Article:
Priming is the psychological phenomenon in which subtle cues in the environment (pictures, text, sounds, etc.) influences subconsciously (or without awareness) how one thinks, feels, and acts. When students at NYU were exposed to politeness related words, they tended to wait longer to interrupt a conversation of others compared to students who were primed with rudeness words.
Research on consumer behavior uncovered similar effects. Consumers exposed to prestige logos (e.g., Nordstrom) chose to buy more expensive socks than consumers exposed to thrift logos (e.g., Wal-Mart). And a recent study by professors at Duke University demonstrated that consumers perform better on standard creativity tests after being subliminally exposed to an Apple logo.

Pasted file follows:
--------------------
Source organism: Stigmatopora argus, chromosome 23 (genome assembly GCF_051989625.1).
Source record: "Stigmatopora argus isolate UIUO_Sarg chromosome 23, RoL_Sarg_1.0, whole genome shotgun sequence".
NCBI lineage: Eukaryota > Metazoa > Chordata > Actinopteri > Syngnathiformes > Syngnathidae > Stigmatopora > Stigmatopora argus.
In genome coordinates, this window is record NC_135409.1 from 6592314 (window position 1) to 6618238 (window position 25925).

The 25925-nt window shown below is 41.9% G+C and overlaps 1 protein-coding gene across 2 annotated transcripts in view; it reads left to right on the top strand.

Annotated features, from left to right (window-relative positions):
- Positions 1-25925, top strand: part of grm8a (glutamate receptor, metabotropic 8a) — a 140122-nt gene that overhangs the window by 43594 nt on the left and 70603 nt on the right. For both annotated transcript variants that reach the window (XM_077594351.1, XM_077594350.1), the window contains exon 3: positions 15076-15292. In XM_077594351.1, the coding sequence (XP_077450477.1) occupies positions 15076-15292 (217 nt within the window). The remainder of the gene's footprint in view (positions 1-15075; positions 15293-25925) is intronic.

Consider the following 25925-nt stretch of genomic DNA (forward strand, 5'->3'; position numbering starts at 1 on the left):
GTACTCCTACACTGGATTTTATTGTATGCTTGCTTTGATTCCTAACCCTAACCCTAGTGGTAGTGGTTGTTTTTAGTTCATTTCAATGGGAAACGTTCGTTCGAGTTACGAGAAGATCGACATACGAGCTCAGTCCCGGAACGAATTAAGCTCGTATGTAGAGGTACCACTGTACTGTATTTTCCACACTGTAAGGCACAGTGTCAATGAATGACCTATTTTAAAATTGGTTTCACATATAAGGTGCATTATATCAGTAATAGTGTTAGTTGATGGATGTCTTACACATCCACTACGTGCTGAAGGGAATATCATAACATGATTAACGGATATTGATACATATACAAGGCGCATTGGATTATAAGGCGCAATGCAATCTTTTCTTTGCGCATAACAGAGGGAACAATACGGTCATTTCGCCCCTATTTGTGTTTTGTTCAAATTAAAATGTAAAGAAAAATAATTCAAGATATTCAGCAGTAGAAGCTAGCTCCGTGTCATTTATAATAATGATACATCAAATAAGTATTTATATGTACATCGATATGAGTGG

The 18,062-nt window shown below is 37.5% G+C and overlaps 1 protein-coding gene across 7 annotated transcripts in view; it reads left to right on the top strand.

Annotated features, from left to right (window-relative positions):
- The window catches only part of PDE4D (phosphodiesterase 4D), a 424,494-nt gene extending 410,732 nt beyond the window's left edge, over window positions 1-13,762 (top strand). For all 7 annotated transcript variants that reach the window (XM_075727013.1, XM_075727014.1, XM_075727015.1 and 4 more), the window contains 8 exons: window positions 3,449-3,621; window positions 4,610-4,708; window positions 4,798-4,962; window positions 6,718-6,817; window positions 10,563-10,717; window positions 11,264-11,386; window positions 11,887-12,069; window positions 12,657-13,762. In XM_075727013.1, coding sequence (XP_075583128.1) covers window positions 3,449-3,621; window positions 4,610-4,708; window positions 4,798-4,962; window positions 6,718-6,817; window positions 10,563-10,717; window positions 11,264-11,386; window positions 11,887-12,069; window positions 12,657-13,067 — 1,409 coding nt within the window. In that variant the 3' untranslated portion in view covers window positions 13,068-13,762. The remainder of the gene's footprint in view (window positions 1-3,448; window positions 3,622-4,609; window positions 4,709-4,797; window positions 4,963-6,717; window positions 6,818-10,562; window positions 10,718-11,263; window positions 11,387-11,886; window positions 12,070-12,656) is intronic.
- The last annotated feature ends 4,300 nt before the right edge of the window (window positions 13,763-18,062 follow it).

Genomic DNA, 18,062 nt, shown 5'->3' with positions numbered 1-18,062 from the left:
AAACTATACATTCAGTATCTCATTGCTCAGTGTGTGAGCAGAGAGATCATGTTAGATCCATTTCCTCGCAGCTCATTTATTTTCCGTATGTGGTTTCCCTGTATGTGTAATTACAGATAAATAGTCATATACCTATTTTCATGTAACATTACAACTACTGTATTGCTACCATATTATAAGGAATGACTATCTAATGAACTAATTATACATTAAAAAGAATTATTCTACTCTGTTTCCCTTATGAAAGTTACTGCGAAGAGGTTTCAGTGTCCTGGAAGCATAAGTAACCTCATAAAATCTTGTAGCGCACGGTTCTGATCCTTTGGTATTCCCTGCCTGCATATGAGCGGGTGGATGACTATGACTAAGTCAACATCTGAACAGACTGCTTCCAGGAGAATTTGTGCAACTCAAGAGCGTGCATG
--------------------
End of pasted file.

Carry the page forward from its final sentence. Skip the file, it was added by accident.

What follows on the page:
Implications: Priming is a fascinating psychological phenomenon that can be strategically used to build company brand identity and inform ad placement decisions. Priming is not trickery. To be effective primes require understanding of consumers – their needs, desires, goals, and environment. To be effective, priming requires understanding of consumers’ needs, desires, goals, and environment. Priming that aims to trigger actions irrelevant to consumers may fail to influence behavior or the impact will dissipate after a very short delay.
Experience priming: Michael Shermer (TED, 2006)